However, it can be hard to start saving. Those living paycheck to paycheck, those who are in debt or need to buy a house and those with children might feel that they can’t possibly start saving in that kind of situation. But read on.
Start Saving Small and Form the Habit
Just like with exercise and proper eating, it’s not about going all out, then running out of steam and giving up. It’s about habits. The important thing is to form the habit early.
Those who think they can’t afford to save should still save just a little bit each month. Don’t worry about the numbers yet. Someone who can only save $20 a month may wonder if it’s even worth the hassle. First, even $20 saved each month invested at 6% will grow to over $54,000 in 45 years. Not bad for hardly saving anything. Second, those who start the habit early will eventually find ways to increase what they put into savings monthly.
Incomes can be increased. Spending habits can be improved. Debt can be paid down. Maybe those things won’t happen right away, but when they do happen for those who’ve already started the saving habit, the saving gains momentum.
Start Saving for Priorities First, Retirement Later
What about those with college debt or credit card debt? Those with mortgages? Or what if someone doesn’t have a 3 to 6 month emergency fund socked away yet and they know they need one? Of course it’s important to tackle these things first, but it’s still a good idea to start the saving habit, even if it’s just a little every month. People who start saving early and form the habit have an easy time transitioning from throwing money at paying down their debts to throwing it at the savings they’ve already started. When the debts are finally paid off, they know exactly what to do with the money they’re no longer using for those monthly payments.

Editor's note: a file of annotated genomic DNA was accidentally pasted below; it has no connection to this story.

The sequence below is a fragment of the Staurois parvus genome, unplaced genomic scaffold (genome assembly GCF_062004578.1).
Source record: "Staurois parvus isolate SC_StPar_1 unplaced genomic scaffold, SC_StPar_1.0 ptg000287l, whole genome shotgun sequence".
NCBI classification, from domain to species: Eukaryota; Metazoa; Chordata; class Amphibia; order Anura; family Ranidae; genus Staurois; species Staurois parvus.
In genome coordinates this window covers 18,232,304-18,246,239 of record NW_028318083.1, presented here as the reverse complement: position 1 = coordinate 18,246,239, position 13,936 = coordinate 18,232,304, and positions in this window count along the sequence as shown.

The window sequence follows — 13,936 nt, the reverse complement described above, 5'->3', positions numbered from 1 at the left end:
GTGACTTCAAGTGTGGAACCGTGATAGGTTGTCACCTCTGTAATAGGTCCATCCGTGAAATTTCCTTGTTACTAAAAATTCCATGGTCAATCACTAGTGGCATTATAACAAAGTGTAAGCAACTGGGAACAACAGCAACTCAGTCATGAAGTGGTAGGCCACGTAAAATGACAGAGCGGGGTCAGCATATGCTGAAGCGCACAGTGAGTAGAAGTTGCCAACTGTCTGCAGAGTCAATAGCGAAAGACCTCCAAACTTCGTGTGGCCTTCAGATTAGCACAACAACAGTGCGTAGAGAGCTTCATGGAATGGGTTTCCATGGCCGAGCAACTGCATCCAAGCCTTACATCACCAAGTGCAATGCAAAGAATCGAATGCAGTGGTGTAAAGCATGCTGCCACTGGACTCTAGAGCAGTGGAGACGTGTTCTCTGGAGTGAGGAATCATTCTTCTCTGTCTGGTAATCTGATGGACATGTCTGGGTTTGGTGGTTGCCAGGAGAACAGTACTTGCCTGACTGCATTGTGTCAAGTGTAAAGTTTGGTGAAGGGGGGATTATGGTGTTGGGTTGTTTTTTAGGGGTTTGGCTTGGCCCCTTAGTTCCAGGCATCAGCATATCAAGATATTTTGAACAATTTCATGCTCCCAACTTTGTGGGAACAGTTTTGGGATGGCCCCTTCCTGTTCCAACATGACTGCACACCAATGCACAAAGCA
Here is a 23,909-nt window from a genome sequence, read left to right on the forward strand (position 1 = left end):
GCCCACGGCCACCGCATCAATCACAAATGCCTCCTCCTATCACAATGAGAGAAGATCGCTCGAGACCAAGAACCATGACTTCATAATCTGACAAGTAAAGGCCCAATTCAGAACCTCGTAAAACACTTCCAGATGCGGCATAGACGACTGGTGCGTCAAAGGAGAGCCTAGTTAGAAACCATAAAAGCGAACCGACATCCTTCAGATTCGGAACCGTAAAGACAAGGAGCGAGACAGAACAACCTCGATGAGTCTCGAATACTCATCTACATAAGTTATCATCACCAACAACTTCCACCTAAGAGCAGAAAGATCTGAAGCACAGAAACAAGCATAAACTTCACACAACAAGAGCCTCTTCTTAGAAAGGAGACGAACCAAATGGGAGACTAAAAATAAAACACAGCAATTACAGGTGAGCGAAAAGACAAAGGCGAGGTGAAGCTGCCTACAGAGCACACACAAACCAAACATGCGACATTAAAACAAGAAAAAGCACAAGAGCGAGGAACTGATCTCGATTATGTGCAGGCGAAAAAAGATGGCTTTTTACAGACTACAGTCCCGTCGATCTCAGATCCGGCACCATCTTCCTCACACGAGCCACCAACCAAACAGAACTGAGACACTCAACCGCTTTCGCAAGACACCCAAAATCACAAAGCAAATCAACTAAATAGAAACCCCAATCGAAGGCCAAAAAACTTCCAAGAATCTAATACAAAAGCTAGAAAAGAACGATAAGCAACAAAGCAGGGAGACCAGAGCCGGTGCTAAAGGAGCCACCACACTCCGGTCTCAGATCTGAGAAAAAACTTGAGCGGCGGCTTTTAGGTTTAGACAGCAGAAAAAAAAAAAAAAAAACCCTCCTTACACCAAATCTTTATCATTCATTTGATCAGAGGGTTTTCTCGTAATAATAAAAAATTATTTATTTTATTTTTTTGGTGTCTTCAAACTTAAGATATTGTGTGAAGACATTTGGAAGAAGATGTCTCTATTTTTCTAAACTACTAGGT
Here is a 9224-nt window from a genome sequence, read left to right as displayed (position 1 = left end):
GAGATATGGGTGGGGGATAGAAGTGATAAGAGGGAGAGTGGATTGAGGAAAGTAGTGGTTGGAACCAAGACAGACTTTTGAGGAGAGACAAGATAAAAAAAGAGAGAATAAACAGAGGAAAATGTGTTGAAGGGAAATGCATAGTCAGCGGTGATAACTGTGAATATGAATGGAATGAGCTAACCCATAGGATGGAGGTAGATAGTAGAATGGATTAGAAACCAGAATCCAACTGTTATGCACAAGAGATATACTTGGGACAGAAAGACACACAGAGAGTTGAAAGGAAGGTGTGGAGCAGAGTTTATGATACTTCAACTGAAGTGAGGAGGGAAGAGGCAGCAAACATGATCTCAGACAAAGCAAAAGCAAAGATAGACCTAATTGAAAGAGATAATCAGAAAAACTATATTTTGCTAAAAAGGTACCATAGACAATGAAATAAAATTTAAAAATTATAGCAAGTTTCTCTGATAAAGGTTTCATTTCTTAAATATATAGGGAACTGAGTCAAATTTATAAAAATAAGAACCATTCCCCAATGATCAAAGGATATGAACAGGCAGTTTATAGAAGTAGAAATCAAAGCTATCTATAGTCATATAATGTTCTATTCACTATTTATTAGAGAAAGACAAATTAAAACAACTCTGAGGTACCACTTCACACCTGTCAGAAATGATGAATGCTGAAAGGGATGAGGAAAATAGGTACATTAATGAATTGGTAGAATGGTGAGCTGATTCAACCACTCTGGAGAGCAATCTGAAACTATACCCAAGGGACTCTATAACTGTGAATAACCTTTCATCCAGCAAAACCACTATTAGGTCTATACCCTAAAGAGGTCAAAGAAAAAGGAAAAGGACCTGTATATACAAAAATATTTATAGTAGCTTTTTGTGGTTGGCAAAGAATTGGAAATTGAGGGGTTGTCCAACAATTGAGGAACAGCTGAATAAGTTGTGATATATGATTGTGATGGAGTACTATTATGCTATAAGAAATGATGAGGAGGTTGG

Budgeting and Expense Tracking Tools
For people with money problems like debts and other pressing financial commitments, even squirreling away $10 or $20 a month can seem impossible. For them, budgeting and expense tracking can be a big step along the road to start saving.
There’s an old axiom that “What gets measured gets improved,” meaning that it often doesn’t take a lot of effort to improve a thing. Many times, all that’s needed is to start measuring something. Once something’s getting measured, human nature will make small adjustments to improve it on a continuous basis, almost without noticing it’s happening.
Expense tracking can bring this power to bear on someone’s spending. Anyone who regularly measures their spending will most likely improve it. For example, someone who spends $500 each month at Walmart will probably start trying to chip away at that figure.
Expense tracking can be difficult because it can require keeping track of several accounts at once. Luckily there are a lot of good apps out there for tracking expenses, many of which allow consumers to import transaction histories directly from credit and checking accounts to get a picture of their monthly spending. For our article on the 8 Best Expense Tracking Apps, click here.